Chinese Boba Tea Faces Regulatory Talks Over Religious Elements in Packaging, Leading to Product Withdrawal
On November 28, a tea latte and its packaging, made by HeyTea, was launched and quickly gained popularity. However, the religious elements in the outer packaging also attracted considerable criticism.
On December 1, the Shenzhen Religious Affairs Bureau summoned HeyTea for a talk. The company subsequently removed the controversial products from sale on December 3 and conducted an inspection related to the situation.
Chinese regulation explicitly prohibit commercial promotions in the name of religion.
According to the bureau, HeyTea had played a close-to-the-line game. “Now we can only summon them for talks, which is also a legal measure, and the company has been very cooperative, showing a good attitude in admitting their mistake. They sent us a rectification report on Friday night, and by December 3, all products had been removed from the shelves.” An officer stated.
Chinese law strictly divide the religious and secular space. By law religious affairs could only operate within the worship places, as well as religious schools.
Evergrande, the Chinese Real Estate Group in Crisis, Changes Chairman
On December 4th, the National Enterprise Credit Information Publicity System updated that on November 30th, there was a change in the corporate structure of Evergrande Real Estate Group. Zhao Changlong stepped down as Chairman, with Liang Weikang taking over the role. Previously, Zhao assumed the position of Chairman of Evergrande Real Estate Group from Xu Jiayin in August 2021.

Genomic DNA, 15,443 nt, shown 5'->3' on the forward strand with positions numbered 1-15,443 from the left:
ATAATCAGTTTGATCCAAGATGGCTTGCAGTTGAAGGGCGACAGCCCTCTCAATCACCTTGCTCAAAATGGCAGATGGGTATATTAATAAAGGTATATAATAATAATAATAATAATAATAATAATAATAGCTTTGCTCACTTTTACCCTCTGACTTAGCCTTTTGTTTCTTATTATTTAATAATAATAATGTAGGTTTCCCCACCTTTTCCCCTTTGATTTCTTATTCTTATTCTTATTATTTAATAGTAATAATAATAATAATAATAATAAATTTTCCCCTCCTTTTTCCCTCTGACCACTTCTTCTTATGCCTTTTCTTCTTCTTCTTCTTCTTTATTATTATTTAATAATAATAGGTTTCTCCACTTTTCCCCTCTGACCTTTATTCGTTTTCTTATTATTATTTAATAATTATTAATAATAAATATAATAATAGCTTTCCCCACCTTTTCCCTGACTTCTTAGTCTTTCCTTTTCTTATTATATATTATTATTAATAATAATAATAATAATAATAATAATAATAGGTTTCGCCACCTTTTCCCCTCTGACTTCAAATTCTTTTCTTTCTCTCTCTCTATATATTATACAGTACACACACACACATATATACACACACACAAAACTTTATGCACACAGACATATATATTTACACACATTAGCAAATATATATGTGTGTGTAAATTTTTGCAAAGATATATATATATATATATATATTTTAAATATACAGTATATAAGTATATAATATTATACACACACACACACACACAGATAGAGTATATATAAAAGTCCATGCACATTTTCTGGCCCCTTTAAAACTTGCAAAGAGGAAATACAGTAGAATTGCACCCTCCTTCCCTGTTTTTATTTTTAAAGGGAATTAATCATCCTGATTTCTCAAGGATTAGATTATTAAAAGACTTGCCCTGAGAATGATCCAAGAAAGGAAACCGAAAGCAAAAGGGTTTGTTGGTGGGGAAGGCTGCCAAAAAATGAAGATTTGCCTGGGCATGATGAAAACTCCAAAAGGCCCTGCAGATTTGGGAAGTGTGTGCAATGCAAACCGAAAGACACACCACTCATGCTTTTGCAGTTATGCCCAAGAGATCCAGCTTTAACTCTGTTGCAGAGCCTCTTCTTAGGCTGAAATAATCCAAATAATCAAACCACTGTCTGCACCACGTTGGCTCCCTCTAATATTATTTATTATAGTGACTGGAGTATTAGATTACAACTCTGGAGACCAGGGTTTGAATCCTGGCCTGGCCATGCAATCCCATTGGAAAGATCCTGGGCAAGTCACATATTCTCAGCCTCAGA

Evergrande has been in crisis since the beginning of this year. On August 17th, Evergrande Group, one of China’s largest real estate developers, has filed for bankruptcy protection in the United States. Evergrande, which owes over $300 billion, has been struggling with a liquidity crisis for months. It has missed multiple bond interest payments.
In September, Xu Jiayin, the former Chairman and founder of Evergrande, was detained by Police. According to the company’s announcement, Xu “has been subject to mandatory measures on suspicion of crimes.”
China Advances in Stroke Treatment with Brain-Computer Interface
On December 4, a team from the Chinese Academy of Sciences, China’s leading research institute, announced significant progress in stroke treatment. This achievement is attributed to the utilization of brain-computer interface (BCI) technology, which has the potential to regulate neuronal discharge and facilitate the recovery of damaged neurons and brain circuits.
The team developed an implantable hydrogel neural electrode capable of acquiring brain neural information from the recipient, and modulating neurons based on this information. Through the electrode, the researchers conducted an eight-week-long monitoring of brain neural information in a laboratory mouse, successfully modulating its stroke-affected brain neural circuits. This modulation effectively reduced the infarct area of brain tissue and facilitated the restoration of the mouse’s motor function.
Research on implantable BCI devices emerged in the mid-1990s. Despite certain technological disparities between China and the US, the emerging BCI technology presents an opportunity for Chinese researchers to catch up and even surpass their international counterparts in a relatively short period. As the technological competition between the two countries intensifies, humanity may witness another technological leap similar to the Cold War era.